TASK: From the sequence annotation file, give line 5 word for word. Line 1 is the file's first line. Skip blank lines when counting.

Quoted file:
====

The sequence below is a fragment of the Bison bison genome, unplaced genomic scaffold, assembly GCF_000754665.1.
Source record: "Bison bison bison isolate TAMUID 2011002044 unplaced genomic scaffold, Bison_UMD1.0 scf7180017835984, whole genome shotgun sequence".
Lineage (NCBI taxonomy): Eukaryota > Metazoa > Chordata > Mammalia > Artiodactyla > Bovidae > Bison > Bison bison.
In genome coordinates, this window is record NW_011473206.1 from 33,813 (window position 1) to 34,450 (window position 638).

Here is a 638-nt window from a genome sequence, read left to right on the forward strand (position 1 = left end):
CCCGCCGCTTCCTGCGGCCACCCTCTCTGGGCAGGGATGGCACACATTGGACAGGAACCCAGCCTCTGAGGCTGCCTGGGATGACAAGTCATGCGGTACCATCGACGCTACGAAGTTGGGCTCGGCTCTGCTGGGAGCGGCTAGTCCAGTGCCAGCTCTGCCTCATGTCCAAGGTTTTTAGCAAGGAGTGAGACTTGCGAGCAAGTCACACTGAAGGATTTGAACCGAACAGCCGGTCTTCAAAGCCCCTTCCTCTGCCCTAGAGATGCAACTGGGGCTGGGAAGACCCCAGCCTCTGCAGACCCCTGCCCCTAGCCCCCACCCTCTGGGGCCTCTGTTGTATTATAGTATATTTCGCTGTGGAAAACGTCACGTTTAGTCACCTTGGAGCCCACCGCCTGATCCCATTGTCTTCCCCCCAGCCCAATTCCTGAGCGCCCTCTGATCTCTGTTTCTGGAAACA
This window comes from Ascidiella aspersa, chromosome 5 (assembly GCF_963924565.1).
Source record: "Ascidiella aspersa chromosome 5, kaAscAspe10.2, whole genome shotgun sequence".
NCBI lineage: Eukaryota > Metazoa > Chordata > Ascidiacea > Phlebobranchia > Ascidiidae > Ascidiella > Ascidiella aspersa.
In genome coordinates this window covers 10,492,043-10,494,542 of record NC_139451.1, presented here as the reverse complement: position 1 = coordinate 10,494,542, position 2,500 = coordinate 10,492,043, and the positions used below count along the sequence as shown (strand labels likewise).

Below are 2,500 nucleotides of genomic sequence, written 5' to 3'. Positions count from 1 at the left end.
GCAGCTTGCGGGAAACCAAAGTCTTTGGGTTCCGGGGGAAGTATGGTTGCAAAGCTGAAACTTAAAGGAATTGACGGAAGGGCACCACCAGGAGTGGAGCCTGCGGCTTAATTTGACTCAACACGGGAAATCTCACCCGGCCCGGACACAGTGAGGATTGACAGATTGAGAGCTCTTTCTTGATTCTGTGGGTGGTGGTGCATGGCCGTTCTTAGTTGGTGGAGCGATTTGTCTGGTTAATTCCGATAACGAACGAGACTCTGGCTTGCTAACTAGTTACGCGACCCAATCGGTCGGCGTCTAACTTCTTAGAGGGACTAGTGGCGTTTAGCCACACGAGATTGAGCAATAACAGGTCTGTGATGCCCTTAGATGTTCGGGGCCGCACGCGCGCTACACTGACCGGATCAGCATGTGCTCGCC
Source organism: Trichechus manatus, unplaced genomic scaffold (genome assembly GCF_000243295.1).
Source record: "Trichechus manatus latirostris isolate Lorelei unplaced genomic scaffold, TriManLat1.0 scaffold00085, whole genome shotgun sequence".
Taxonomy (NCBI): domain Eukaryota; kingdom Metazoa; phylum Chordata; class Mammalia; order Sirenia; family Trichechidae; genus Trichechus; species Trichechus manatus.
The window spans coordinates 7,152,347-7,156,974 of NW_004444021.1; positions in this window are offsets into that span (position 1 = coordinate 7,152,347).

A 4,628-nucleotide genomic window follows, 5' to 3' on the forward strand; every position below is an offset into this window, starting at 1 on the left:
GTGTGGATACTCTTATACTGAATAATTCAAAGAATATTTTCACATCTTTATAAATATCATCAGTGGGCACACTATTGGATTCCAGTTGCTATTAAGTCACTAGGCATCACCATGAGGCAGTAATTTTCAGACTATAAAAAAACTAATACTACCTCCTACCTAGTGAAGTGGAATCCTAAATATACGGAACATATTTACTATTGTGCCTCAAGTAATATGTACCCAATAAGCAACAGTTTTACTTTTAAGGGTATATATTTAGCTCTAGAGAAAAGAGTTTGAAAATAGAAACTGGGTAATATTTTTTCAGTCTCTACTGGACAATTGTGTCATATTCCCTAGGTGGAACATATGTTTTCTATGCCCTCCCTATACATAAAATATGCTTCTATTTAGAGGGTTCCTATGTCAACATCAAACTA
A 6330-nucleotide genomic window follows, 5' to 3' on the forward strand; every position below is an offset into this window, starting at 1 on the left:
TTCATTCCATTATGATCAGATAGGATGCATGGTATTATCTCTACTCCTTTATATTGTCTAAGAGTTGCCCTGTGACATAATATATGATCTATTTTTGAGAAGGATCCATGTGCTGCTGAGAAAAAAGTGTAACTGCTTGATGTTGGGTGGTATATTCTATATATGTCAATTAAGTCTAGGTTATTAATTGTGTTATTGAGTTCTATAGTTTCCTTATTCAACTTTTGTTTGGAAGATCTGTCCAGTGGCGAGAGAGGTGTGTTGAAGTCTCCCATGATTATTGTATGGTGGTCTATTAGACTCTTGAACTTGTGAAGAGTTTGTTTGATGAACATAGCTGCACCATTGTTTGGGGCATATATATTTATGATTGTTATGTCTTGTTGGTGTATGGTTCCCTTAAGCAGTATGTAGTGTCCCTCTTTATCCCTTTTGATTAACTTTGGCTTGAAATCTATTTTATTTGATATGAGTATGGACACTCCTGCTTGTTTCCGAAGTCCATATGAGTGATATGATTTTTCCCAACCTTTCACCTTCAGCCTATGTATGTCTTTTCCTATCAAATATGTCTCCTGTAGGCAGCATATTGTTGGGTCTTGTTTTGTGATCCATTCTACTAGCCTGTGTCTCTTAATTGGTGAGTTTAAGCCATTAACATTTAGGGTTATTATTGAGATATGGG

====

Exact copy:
Here is a 638-nt window from a genome sequence, read left to right on the forward strand (position 1 = left end):